U. BUFFALO (US) — Researchers are investigating a trio of environmental factors to determine their influence on the progression of multiple sclerosis.
The two-year project will test the hypothesis that nicotine metabolism, the byproducts of vitamin D metabolism, and increased levels of anti-Epstein-Barr virus (EBV) each interact with variations in specific genes to cause increased neurodegeneration and increased lesions in MS patients.
“We will use a novel approach to measure the levels of vitamin D and its metabolites, EBV exposure, and nicotine metabolites from cigarette smoking,” says Murali Ramanathan, professor of pharmaceutical sciences and neurology at University at Buffalo.
“We have developed sensitive and selective measurements for key metabolites in the vitamin D and nicotine metabolism pathways using mass spectrometry, a method that has not been used previously to study vitamin D metabolism.
Researchers will assess the risk of developing clinically definite MS and the time to progression, as well as the neurodegeneration in the brain of MS patients, as measured by brain atrophy, and the extent of brain injury caused by lesions.
The study will include the genetic variations that were associated with the risk of developing MS, as well as genes that determine the levels and responses to environmental factors.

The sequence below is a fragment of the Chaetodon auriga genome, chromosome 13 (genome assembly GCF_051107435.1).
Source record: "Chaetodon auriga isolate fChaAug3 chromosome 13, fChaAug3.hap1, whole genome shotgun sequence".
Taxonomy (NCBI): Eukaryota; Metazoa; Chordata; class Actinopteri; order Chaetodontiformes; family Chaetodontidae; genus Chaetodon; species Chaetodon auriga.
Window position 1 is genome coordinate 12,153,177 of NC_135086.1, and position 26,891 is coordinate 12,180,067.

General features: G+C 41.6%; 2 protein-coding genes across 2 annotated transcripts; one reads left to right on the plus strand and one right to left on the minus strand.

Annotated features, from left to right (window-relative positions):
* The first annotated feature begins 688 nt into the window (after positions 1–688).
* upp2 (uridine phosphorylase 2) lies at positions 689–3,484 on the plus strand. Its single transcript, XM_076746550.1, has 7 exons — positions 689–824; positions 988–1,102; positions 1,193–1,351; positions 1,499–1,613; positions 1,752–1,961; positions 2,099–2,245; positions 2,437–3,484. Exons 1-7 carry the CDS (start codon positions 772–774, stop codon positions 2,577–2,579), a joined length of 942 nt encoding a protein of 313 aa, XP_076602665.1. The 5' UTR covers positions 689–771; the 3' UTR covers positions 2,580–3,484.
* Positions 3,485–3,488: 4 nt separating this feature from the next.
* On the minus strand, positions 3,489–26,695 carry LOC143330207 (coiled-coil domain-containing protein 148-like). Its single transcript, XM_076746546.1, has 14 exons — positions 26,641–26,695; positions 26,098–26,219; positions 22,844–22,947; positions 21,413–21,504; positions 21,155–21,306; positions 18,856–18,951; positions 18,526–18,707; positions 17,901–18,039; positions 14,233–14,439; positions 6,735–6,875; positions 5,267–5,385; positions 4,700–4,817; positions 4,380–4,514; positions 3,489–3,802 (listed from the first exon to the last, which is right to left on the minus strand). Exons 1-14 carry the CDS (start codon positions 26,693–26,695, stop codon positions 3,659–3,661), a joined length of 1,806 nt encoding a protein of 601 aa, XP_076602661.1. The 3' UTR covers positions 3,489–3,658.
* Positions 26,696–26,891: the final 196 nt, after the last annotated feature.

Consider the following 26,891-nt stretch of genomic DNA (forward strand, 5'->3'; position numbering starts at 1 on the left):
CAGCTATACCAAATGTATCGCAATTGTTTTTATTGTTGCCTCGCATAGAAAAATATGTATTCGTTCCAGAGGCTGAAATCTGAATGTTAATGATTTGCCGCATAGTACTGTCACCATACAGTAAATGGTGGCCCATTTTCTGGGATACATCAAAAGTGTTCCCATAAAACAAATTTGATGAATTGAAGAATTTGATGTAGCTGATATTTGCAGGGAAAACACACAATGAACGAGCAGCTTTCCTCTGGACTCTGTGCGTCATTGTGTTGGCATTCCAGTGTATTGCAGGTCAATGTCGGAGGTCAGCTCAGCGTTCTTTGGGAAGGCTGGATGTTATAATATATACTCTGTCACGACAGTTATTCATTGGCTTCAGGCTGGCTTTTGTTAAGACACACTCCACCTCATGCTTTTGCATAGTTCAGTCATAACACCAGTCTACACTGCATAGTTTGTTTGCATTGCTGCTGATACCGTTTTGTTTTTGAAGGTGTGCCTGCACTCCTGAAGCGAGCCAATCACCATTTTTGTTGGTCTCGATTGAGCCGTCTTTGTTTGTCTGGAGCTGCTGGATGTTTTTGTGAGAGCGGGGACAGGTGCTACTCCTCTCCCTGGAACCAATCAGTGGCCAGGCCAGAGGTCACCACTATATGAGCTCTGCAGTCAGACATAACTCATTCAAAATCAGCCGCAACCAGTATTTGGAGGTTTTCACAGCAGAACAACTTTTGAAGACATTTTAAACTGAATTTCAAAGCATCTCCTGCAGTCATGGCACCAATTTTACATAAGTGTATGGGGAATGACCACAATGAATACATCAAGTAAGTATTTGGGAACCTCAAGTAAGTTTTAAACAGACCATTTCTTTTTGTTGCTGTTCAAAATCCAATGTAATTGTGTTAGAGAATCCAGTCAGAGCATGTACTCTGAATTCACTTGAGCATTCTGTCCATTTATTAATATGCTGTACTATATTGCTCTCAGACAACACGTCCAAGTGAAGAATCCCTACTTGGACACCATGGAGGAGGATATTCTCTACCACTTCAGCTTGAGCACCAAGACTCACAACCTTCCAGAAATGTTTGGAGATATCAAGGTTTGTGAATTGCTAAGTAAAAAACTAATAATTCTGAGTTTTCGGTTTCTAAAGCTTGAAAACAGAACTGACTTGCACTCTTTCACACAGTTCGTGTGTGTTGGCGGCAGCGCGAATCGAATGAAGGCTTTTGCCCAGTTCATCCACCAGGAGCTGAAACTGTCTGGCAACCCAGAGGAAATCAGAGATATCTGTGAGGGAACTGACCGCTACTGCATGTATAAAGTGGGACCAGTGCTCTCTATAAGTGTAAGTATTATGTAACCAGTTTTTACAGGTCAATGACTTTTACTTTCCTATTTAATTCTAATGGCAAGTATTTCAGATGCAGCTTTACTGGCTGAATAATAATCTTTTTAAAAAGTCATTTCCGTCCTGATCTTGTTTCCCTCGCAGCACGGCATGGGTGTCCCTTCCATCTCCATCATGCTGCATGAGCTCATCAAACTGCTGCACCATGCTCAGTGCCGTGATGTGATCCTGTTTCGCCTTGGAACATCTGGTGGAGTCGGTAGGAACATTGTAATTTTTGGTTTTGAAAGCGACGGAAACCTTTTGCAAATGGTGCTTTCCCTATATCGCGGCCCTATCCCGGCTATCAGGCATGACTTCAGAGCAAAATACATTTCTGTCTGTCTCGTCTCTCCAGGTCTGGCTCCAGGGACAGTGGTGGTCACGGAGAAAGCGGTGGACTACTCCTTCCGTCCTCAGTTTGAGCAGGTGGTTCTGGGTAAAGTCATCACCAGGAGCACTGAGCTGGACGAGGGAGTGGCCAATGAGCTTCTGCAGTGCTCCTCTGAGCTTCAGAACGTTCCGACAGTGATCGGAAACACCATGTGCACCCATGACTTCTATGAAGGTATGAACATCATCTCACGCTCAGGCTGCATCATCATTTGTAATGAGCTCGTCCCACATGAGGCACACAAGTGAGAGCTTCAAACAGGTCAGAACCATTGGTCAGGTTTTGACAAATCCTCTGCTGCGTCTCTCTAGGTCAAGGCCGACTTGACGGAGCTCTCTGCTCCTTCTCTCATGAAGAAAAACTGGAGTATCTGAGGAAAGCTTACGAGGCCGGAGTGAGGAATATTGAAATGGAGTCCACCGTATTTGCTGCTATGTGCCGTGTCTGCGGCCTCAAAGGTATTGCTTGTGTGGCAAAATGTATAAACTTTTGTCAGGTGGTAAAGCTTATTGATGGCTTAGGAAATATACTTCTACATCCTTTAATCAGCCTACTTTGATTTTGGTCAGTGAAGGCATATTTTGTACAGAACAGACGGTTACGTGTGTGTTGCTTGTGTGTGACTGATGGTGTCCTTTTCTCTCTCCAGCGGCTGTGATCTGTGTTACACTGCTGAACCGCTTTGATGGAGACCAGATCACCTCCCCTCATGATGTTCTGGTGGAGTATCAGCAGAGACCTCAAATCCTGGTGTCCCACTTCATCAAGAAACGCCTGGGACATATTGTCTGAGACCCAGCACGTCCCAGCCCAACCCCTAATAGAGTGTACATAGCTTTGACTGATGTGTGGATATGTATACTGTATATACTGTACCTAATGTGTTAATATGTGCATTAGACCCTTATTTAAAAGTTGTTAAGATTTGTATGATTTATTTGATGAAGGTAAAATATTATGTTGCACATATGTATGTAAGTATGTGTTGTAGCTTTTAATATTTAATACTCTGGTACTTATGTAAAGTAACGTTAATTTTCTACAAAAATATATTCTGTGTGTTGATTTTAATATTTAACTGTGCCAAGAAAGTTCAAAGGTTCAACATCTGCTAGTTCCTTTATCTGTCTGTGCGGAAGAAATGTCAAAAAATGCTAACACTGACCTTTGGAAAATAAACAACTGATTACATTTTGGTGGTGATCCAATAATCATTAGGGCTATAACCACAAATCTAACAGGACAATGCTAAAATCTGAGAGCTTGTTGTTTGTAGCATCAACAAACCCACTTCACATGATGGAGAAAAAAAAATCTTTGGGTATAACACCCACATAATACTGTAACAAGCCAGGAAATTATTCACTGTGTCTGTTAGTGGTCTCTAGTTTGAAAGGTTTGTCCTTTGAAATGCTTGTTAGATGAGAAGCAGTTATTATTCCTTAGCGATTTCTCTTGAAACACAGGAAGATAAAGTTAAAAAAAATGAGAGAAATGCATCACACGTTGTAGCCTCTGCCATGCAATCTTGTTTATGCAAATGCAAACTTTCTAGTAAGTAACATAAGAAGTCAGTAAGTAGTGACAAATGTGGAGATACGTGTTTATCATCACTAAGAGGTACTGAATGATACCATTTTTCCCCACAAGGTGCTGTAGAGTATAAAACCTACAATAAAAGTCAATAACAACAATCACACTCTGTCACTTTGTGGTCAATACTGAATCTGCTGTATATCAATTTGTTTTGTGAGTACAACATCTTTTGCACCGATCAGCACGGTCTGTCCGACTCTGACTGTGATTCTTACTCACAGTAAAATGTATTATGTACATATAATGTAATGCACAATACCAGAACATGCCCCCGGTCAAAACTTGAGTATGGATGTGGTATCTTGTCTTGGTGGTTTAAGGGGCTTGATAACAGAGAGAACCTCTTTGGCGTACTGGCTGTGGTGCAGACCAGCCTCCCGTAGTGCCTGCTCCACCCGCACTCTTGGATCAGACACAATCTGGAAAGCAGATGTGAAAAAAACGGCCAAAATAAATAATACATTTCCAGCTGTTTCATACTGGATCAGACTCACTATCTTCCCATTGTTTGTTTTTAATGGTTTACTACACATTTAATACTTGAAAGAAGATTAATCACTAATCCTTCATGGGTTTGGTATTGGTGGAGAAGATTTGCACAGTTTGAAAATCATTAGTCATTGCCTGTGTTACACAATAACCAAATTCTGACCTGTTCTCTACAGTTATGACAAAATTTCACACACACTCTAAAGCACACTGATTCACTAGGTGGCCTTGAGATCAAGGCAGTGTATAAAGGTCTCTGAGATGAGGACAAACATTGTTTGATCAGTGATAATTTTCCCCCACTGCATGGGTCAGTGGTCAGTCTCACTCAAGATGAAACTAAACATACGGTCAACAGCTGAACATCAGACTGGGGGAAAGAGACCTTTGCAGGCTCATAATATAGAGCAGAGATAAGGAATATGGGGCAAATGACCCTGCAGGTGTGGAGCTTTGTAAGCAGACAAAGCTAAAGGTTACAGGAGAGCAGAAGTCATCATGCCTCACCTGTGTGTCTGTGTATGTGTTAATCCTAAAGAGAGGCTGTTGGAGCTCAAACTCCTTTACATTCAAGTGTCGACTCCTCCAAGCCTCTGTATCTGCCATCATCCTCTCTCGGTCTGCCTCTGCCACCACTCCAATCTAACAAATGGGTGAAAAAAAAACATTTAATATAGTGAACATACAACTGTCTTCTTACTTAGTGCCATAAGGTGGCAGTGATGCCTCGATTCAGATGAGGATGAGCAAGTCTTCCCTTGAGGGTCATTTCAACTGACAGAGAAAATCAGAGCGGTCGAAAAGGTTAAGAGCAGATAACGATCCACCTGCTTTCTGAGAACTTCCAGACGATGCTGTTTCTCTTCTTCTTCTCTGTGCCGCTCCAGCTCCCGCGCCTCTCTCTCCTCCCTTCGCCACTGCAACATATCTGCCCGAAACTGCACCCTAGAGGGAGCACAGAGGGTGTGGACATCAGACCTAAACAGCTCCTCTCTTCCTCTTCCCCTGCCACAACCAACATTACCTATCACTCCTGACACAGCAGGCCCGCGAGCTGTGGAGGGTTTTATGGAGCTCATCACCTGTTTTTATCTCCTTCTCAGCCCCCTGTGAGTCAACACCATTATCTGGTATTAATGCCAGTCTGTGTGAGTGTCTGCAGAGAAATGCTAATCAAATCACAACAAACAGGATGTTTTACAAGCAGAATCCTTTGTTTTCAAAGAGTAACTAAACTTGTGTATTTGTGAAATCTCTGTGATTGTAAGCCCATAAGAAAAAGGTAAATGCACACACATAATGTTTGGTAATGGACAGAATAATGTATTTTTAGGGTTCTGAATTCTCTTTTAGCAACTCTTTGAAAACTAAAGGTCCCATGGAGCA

MS patients will be divided into two equal groups: a training group that will be used to identify gene-environmental interactions, and a group that will be used to replicate the training group result.
“Identifying gene-environmental interactions is critical for developing better strategies for slowing the progression of MS, because it could enable patients with preexisting genetic risk factors to reduce the rate of disease progression through lifestyle modification,” Ramanathan says.
The study results will identify the gene-environment interactions that promote disease progression in MS and facilitate the development of preventive and therapeutic interventions for MS that disrupt these interactions.
Researchers from Charles University in Prague contributed to the study, that received a grant from the U.S. Department of Defense.
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